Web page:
Growing up, I never planned on having kids. They seemed expensive and exhausting. Not only that, but I had also witnessed a great deal of controlling and harmful parenting that left me feeling like most people, including me, were likely ill-prepared to raise children.
I had encountered homophobic parents who told their kids that certain toys were “for girls” and certain clothes were “for boys.” I saw these messages reproduced on television and in popular movies. Moreover, I was diagnosed with a congenital heart disorder called Marfan Syndrome when I was 13. As a result, doctors said I would likely never carry my own kids. I was relieved I would never have to take on the burden of shaping another human.
As a young queer girl, I never dreamed of having a nuclear family with 2.5 children, a dog, and a picket fence. I didn’t dream of marrying a man. Instead of the myth-making that preoccupies so much of childhood, I dreamt of briefcases, pencil skirts, and board rooms. I wanted a talk show and a law degree.
But, when I was 17, I met the man who would become my best friend, spouse, and father of my children. When we realized we wanted to have children, we also learned that our choices would differ. We are both queer. He is asexual, and I am a lesbian. I am also polyamorous.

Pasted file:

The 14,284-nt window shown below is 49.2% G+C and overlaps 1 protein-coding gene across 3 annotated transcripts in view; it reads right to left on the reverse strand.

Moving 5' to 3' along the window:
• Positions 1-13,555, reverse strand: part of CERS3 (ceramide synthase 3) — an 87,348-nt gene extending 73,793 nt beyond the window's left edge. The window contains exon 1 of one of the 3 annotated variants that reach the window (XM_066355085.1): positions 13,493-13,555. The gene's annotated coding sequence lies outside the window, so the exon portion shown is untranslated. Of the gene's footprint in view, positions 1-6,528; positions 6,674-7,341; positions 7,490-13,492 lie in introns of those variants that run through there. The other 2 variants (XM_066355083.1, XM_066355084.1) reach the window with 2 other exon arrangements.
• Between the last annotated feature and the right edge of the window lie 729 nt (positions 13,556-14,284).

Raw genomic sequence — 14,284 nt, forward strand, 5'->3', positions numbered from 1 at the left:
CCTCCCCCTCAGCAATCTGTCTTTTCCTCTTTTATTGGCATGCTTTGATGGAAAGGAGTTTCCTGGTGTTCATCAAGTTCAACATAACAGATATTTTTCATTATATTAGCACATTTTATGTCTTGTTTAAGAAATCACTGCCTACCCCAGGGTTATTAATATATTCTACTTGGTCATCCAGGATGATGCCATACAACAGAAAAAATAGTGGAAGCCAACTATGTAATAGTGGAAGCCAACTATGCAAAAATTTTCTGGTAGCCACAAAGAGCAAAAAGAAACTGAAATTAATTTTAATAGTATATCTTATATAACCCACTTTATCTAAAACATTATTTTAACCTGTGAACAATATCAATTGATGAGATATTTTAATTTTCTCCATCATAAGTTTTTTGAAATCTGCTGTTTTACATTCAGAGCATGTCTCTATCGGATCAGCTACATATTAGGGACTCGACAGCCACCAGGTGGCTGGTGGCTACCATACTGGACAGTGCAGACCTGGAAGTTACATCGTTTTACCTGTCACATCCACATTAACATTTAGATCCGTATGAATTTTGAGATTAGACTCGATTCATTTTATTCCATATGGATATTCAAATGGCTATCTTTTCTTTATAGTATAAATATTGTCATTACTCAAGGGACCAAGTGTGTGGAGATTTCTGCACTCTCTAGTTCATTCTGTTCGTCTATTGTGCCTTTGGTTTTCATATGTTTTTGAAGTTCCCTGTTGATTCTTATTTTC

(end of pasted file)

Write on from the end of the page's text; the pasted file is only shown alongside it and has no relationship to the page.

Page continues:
In choosing to raise our children, we wanted to nurture them outside of the normative expectations of gender and sexuality. We wanted to dismantle gender essentialism, or the idea that there is only one way to live in our gendered bodies as “man” or “woman.” Our goal has always been to provide alternative versions of what gender embodiment can look like for Black people, so we start at home. This is to teach our children how to be decent citizens, yes. But, more importantly, it is how we avoid them having to unlearn all the toxic and violent lessons we often encounter in childhood.
This is especially important in a society that sees being Black as the first offense. Black children are not protected in a world that seeks to eradicate anyone and anything that appears to be the “other.”
In rebellion, we don’t assign them a gender. We ask them. They dress themselves and have done so since they were very young. We honor and respect their choices about how they want to be named and addressed. And, we never assume that they are heterosexual or cisgender.
By modeling these behaviors for our children, we have taught them that there are many ways to do gender and sexuality. We have shown them that all experiences with people’s bodies, whether they fit into normative standards or not, are valid as long as they are not harmful or reproductive of oppression and violence.
Though I thought parenting was never in the cards for me, I take the call on my life very seriously as a mother of Black children. My partner and I both know that our children, our tall, brown-skinned, confident children, deserve more expansive visions of the world than what we were offered. We also know it’s our job to show them.